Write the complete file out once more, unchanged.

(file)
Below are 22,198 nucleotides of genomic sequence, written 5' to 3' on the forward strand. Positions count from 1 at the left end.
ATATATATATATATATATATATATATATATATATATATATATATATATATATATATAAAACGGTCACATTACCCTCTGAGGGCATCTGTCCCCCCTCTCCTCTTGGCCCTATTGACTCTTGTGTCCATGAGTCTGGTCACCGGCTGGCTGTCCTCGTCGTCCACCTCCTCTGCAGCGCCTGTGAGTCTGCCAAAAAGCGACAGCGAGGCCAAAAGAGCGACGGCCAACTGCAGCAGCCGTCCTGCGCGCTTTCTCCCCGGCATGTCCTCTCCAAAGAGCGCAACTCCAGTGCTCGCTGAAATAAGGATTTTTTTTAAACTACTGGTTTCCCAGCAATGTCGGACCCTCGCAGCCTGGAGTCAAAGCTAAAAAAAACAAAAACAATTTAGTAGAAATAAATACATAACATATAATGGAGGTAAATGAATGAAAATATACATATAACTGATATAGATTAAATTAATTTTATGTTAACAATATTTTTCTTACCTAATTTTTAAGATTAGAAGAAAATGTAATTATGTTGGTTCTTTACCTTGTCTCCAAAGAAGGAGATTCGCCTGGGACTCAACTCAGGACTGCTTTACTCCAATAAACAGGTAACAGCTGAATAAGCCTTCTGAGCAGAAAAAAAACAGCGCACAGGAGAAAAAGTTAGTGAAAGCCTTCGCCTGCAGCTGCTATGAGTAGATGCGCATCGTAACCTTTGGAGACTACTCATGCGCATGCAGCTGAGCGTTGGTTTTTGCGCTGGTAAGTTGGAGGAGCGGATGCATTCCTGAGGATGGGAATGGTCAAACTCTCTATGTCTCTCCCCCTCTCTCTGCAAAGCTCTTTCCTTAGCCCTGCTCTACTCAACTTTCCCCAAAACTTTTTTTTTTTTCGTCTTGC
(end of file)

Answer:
Below are 22,198 nucleotides of genomic sequence, written 5' to 3' on the forward strand. Positions count from 1 at the left end.
ATATATATATATATATATATATATATATATATATATATATATATATATATATATATAAAACGGTCACATTACCCTCTGAGGGCATCTGTCCCCCCTCTCCTCTTGGCCCTATTGACTCTTGTGTCCATGAGTCTGGTCACCGGCTGGCTGTCCTCGTCGTCCACCTCCTCTGCAGCGCCTGTGAGTCTGCCAAAAAGCGACAGCGAGGCCAAAAGAGCGACGGCCAACTGCAGCAGCCGTCCTGCGCGCTTTCTCCCCGGCATGTCCTCTCCAAAGAGCGCAACTCCAGTGCTCGCTGAAATAAGGATTTTTTTTAAACTACTGGTTTCCCAGCAATGTCGGACCCTCGCAGCCTGGAGTCAAAGCTAAAAAAAACAAAAACAATTTAGTAGAAATAAATACATAACATATAATGGAGGTAAATGAATGAAAATATACATATAACTGATATAGATTAAATTAATTTTATGTTAACAATATTTTTCTTACCTAATTTTTAAGATTAGAAGAAAATGTAATTATGTTGGTTCTTTACCTTGTCTCCAAAGAAGGAGATTCGCCTGGGACTCAACTCAGGACTGCTTTACTCCAATAAACAGGTAACAGCTGAATAAGCCTTCTGAGCAGAAAAAAAACAGCGCACAGGAGAAAAAGTTAGTGAAAGCCTTCGCCTGCAGCTGCTATGAGTAGATGCGCATCGTAACCTTTGGAGACTACTCATGCGCATGCAGCTGAGCGTTGGTTTTTGCGCTGGTAAGTTGGAGGAGCGGATGCATTCCTGAGGATGGGAATGGTCAAACTCTCTATGTCTCTCCCCCTCTCTCTGCAAAGCTCTTTCCTTAGCCCTGCTCTACTCAACTTTCCCCAAAACTTTTTTTTTTTTCGTCTTGC